At the Outlaw Women Scrapbook Emporium we offer all of the:
All at a great discounted price!

Saturday, March 9, 2013

Changing Water to Wine

No this isn't a Sermon and it's not about Changing Water to Wine either. It's about changing a steel rule die into a Stamp and creating a Flower out of Tissue Paper.. but I got your interest didn't I? LOL

I entered Tim Holtz's Challenge to use his Tattered Floral Die.. It didn't matter how you used it you just had to use it in something.. Some people added it to gift bags, some made tags, some even made ornaments for the hair.. 




I decided to make a Stamp out of the die.. I got some Fun Foam and it was way too thin so I used my tape dispenser and taped about 4 pieces together. Then I used the die and cut out the flowers. My Vagabond cut them like butter. Once cut I attached them each to a piece of real stiff plastic. I got this off of what Tim Holtz puts his stamps on when you buy them. I cut each piece of plastic about a quarter inch around bigger then my foam stamp.




I found this wonderful little book I had in my stash for years.. It had a place to put a picture.. I put my Saying their.

I first put some Claudine Hellmuth Sticky Back Canvas onto the whole little book.. Front and insides. Then I put a layer of Gesso on it. Once dried I set out to stamp with my new stamps.. I don't have the new Paint from Tim Holtz so I tried to match up his colors by mixing my own. That's my next purchase. LOL

After I stamped on the inside I then did the outside.. I planned to paint a little painting on the inside but didn't know what to do on the front..... Then I got out some tissue paper and once again used the Tattered Floral Die and made some tissue flowers. Three of them.. I added 2 to the front and one inside..




The brads for the flowers I had fun with by putting some Liquid Scrap Dots on them and then dipping the head of the brad into Glitter. Cool Brads!!




I then did my little painting of the two Owls and printed out my saying "Owl Always Luv You"..

What a fun time I had doing this project. 




Tim Holtz's dies can be bought at


The book like I said I had in my stash..

Just think now of all the possibilities of what stamps can be made from dies.. wooohooo!!
Robyn



Friday, March 8, 2013

Friday Feature - live in the moment

Hello friends.  Melody here with another Friday Feature. 

This is a 4"x6" page for a book I'm putting together.  I started with my base (made previously) of cereal box chipboard, covered with reused coffee filters and coated with gesso.  Then I tore some newspaper and glued it on with matte Mod Podge.  When that was dry, I brushed some gesso over it. 

Being impatient, I used my heat gun to dry each layer. 

Next I used some distress ink sprays, made with reinkers and water, and sprayed my page.  I used mustard seed, barn door, and faded jeans.  Some I blotted away with paper towel. 

Next I did some stamping with Nature's Moments (Tim Holtz/Stamper's Anonymous).  Flowers were colored with distress markers and stains, and the bird and sentiment were stamped with jet black archival.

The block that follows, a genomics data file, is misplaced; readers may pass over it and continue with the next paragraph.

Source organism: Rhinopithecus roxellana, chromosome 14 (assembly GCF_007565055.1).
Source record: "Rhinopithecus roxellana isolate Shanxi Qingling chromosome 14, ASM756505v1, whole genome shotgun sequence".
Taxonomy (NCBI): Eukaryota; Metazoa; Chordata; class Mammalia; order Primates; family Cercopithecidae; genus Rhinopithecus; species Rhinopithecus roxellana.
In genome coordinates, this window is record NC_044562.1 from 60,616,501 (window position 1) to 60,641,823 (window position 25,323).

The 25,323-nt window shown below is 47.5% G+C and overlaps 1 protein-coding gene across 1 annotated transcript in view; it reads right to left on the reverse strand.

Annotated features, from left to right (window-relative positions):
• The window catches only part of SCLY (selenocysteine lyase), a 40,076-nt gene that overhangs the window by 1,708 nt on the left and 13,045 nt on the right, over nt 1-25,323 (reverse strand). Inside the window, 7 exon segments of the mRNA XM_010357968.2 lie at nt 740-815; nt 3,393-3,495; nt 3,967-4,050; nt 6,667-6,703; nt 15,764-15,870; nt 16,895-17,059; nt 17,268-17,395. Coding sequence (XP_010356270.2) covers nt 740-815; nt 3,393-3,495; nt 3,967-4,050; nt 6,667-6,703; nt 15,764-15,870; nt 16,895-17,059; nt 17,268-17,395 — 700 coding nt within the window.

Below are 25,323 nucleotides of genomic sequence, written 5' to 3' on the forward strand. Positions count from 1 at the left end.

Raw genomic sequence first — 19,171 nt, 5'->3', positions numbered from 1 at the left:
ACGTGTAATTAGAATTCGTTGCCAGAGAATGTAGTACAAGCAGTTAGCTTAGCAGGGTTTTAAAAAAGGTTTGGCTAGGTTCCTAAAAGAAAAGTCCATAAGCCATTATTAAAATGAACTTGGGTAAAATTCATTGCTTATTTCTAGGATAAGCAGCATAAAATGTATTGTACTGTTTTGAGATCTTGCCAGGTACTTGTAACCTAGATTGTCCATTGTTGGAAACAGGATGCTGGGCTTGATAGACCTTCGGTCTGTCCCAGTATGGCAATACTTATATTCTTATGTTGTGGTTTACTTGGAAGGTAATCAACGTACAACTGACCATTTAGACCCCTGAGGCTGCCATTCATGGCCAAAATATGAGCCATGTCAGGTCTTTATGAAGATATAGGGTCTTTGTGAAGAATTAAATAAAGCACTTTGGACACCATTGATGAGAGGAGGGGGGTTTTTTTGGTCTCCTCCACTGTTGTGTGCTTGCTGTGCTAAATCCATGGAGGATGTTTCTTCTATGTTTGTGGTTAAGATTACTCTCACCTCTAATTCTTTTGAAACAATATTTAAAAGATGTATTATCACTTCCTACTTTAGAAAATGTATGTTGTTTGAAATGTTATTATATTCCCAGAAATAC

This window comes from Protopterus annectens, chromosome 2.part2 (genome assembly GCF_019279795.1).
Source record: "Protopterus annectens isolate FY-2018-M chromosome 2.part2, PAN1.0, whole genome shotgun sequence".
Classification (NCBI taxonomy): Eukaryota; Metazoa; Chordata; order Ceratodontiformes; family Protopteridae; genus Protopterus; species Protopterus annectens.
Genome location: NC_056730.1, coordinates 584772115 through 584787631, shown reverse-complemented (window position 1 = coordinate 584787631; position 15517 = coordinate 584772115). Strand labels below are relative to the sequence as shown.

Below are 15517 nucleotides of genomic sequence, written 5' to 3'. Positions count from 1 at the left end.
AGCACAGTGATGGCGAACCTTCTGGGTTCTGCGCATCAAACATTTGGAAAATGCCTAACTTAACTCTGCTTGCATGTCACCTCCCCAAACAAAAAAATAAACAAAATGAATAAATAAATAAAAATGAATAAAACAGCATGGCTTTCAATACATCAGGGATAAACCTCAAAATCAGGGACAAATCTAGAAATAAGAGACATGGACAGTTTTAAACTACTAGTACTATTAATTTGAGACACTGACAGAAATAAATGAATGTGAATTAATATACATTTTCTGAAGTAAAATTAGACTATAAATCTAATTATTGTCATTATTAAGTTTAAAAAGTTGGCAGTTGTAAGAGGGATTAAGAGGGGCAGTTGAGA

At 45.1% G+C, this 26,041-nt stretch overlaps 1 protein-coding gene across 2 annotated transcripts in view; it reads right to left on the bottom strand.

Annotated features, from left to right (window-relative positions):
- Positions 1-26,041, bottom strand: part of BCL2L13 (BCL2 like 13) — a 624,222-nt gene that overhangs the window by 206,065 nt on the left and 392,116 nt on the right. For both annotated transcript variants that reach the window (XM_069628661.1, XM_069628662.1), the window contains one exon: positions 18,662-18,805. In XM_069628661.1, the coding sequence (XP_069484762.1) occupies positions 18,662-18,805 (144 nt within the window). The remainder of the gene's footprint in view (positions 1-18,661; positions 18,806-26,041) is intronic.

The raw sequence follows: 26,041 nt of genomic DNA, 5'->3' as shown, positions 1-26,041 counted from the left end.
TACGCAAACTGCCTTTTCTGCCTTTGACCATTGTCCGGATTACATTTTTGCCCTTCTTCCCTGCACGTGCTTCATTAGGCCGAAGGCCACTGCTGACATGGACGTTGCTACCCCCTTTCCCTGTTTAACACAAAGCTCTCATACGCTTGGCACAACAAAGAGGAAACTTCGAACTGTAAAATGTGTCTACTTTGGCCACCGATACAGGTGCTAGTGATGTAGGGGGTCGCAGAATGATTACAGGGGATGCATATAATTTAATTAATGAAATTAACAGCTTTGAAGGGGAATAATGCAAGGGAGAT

I added some washi/tissue tape from Tim Holtz & 7 Gypsies, as well as some that I made myself.  A couple of them were brighter than I wanted, so I rubbed some gesso wash (watered down gesso) over them with my finger. 

Finally, I added a couple of black mini flourishes (Sizzix), but I again decided there was too much contrast, so I blotted some more gesso wash over the flourishes with a cotton ball. I like how that gave a mottled look to the flourishes. 

Many of the products used can be purchased from Outlaw Women Scrapbook Emporium

Thanks so much for stopping by. 

Tuesday, March 5, 2013

Envelope Book

 Technique Tuesday

Created by Judy Cantrell

I was inspired this week to start an envelope book and share with you these simple instructions.




This idea came to me on the 4th of March, yes, this article will be up tomorrow. So, I'm just sharing what I've done so far and a little bit of stuff I'll add to these six envelopes. I see right now I need a few more envelope books to house all of my papers, stamped images, ephemera, clip art, vintage photos, inkjet and lazer family photos.

This is a simple book to make; 
To make one book, select six envelopes the same size.
Place two envelopes down on table with the envelopes together flat of table with both flaps on opposite sides. Take your roll of wash tape and start tape at top and roll the tape down the center of the two envelopes, (my tape was raised up and down until I got an even amount of tape on both sides of envelopes,) when you get to the end of the envelope turn both envelopes over and run the washi tape down the other side of envelopes, trim and smooth tape. Do the same to the other two pairs of envelopes.

Stack these three pairs of envelopes one to top of the other. Wrap binders twine around center stack of envelopes and tie the pages together. (See photo)

Center fold

Oh, I forgot, finish each envelope before tying them up, or un-tie and finish later. 

I'm working on my front, this is what I've made so far.

The cover was made with the stamped image, papers and handmade paper from this stash.

Supplies in club:
Created by
Judy Cantrell